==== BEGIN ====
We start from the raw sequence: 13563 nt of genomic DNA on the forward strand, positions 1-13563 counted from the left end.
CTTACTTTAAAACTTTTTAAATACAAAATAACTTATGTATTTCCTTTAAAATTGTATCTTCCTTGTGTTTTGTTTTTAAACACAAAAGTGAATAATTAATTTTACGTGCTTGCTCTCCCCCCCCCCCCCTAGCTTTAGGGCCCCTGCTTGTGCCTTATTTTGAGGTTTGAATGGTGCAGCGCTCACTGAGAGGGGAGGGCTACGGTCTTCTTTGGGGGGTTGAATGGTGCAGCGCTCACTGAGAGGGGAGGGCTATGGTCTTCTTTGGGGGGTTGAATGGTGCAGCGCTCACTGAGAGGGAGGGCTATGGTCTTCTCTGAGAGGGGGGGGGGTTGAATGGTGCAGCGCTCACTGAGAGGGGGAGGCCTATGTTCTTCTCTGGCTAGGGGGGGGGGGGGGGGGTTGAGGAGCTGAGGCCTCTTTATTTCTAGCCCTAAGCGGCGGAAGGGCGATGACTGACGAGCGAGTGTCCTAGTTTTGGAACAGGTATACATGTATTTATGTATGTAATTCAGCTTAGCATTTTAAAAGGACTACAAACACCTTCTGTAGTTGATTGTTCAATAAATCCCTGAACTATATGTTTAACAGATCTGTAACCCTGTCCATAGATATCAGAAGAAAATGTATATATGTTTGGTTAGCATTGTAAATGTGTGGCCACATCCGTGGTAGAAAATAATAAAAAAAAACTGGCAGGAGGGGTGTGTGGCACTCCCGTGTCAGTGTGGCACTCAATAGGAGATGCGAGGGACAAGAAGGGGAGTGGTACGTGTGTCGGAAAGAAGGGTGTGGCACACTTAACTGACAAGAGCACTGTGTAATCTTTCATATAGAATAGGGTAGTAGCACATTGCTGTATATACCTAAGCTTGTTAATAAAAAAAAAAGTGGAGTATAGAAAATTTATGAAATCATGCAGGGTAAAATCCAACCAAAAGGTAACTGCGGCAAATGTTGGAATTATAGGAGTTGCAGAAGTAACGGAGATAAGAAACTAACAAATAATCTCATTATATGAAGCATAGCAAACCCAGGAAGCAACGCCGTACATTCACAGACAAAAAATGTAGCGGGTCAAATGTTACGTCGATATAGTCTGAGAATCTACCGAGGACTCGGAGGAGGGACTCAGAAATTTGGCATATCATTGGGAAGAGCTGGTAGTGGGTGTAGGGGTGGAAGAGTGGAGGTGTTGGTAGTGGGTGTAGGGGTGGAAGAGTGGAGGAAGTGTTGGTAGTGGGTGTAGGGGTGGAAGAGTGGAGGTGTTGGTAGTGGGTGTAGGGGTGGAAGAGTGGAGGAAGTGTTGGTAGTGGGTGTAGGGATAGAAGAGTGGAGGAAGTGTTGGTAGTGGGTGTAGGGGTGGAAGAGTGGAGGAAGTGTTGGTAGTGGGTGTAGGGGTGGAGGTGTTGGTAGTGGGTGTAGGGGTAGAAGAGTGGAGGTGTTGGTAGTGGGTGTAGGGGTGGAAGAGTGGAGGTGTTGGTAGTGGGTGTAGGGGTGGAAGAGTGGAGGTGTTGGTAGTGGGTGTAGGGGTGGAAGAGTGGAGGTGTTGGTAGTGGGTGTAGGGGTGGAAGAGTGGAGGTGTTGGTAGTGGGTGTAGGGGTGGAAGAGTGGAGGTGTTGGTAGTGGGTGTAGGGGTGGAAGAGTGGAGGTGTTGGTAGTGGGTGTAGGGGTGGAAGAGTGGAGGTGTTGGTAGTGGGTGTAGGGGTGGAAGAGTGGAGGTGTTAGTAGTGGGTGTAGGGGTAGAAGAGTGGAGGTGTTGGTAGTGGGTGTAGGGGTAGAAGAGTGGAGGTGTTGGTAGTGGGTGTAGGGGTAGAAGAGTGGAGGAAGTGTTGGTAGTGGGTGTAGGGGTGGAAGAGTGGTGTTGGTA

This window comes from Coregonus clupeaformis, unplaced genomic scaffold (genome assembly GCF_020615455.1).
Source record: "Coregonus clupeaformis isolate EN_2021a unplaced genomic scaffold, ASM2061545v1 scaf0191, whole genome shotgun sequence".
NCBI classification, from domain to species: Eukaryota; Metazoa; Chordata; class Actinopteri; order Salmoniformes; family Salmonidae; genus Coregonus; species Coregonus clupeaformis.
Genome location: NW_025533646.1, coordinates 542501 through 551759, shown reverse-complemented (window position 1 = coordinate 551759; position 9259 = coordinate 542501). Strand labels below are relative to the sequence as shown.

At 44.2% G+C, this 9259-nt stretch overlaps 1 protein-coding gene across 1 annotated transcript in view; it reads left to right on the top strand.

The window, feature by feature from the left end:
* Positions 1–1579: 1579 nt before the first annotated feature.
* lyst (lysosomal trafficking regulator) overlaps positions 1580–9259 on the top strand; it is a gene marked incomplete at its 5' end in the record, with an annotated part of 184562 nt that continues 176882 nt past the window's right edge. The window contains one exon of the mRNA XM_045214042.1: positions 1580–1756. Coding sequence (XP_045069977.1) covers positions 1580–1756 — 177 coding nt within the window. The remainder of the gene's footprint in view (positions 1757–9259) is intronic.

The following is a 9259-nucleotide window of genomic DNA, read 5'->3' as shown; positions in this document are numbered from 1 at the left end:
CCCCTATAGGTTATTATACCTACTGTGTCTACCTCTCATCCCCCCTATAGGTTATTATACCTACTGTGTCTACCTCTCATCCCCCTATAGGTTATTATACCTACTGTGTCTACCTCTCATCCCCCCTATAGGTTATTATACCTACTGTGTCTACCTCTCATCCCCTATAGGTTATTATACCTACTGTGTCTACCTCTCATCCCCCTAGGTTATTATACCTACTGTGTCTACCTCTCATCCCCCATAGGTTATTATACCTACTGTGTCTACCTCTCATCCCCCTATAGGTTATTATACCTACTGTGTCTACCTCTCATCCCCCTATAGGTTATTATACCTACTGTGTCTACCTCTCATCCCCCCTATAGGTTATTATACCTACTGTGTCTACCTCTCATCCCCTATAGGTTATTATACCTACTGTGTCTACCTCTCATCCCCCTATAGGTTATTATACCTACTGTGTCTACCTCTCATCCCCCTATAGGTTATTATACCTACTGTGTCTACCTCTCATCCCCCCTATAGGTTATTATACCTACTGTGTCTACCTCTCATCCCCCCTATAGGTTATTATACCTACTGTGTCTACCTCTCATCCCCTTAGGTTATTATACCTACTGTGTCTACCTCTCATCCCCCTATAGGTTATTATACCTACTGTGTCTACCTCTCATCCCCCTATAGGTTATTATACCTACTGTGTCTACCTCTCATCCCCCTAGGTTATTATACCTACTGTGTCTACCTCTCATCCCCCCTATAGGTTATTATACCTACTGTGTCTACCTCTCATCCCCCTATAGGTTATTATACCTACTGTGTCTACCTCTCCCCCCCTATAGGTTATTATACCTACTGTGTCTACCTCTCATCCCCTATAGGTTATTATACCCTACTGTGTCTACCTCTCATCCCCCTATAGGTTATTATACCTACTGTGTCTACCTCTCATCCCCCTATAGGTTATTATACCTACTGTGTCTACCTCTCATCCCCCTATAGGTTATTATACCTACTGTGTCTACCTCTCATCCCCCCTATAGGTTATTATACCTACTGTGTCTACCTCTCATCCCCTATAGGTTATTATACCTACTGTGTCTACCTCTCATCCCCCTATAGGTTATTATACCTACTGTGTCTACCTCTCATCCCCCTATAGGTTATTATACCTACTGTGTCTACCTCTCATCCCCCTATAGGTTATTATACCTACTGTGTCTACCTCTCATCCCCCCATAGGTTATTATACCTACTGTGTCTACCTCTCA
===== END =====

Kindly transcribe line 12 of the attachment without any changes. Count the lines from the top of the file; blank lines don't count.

CCCCTATAGGTTATTATACCTACTGTGTCTACCTCTCATCCCCCCTATAGGTTATTATACCTACTGTGTCTACCTCTCATCCCCCTATAGGTTATTATACCTACTGTGTCTACCTCTCATCCCCCCTATAGGTTATTATACCTACTGTGTCTACCTCTCATCCCCTATAGGTTATTATACCTACTGTGTCTACCTCTCATCCCCCTAGGTTATTATACCTACTGTGTCTACCTCTCATCCCCCATAGGTTATTATACCTACTGTGTCTACCTCTCATCCCCCTATAGGTTATTATACCTACTGTGTCTACCTCTCATCCCCCTATAGGTTATTATACCTACTGTGTCTACCTCTCATCCCCCCTATAGGTTATTATACCTACTGTGTCTACCTCTCATCCCCTATAGGTTATTATACCTACTGTGTCTACCTCTCATCCCCCTATAGGTTATTATACCTACTGTGTCTACCTCTCATCCCCCTATAGGTTATTATACCTACTGTGTCTACCTCTCATCCCCCCTATAGGTTATTATACCTACTGTGTCTACCTCTCATCCCCCCTATAGGTTATTATACCTACTGTGTCTACCTCTCATCCCCTTAGGTTATTATACCTACTGTGTCTACCTCTCATCCCCCTATAGGTTATTATACCTACTGTGTCTACCTCTCATCCCCCTATAGGTTATTATACCTACTGTGTCTACCTCTCATCCCCCTAGGTTATTATACCTACTGTGTCTACCTCTCATCCCCCCTATAGGTTATTATACCTACTGTGTCTACCTCTCATCCCCCTATAGGTTATTATACCTACTGTGTCTACCTCTCCCCCCCTATAGGTTATTATACCTACTGTGTCTACCTCTCATCCCCTATAGGTTATTATACCCTACTGTGTCTACCTCTCATCCCCCTATAGGTTATTATACCTACTGTGTCTACCTCTCATCCCCCTATAGGTTATTATACCTACTGTGTCTACCTCTCATCCCCCTATAGGTTATTATACCTACTGTGTCTACCTCTCATCCCCCCTATAGGTTATTATACCTACTGTGTCTACCTCTCATCCCCTATAGGTTATTATACCTACTGTGTCTACCTCTCATCCCCCTATAGGTTATTATACCTACTGTGTCTACCTCTCATCCCCCTATAGGTTATTATACCTACTGTGTCTACCTCTCATCCCCCTATAGGTTATTATACCTACTGTGTCTACCTCTCATCCCCCCATAGGTTATTATACCTACTGTGTCTACCTCTCA